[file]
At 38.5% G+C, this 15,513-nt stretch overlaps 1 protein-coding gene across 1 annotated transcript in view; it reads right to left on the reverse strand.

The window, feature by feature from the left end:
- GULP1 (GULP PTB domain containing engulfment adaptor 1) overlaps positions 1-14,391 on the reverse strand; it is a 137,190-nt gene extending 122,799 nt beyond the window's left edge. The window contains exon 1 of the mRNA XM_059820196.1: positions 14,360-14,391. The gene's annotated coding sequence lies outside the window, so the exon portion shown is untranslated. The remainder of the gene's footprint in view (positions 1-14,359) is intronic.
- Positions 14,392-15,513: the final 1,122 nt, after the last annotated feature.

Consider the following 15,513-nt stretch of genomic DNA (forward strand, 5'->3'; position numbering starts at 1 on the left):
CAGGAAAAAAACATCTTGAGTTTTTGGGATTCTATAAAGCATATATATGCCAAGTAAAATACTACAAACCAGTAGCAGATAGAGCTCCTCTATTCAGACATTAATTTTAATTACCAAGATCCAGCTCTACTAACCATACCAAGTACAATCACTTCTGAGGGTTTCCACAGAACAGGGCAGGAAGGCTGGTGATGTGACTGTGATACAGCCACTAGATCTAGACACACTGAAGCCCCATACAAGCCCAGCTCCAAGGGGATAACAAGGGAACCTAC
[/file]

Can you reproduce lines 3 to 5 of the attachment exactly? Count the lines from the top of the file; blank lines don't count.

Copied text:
- GULP1 (GULP PTB domain containing engulfment adaptor 1) overlaps positions 1-14,391 on the reverse strand; it is a 137,190-nt gene extending 122,799 nt beyond the window's left edge. The window contains exon 1 of the mRNA XM_059820196.1: positions 14,360-14,391. The gene's annotated coding sequence lies outside the window, so the exon portion shown is untranslated. The remainder of the gene's footprint in view (positions 1-14,359) is intronic.
- Positions 14,392-15,513: the final 1,122 nt, after the last annotated feature.

Consider the following 15,513-nt stretch of genomic DNA (forward strand, 5'->3'; position numbering starts at 1 on the left):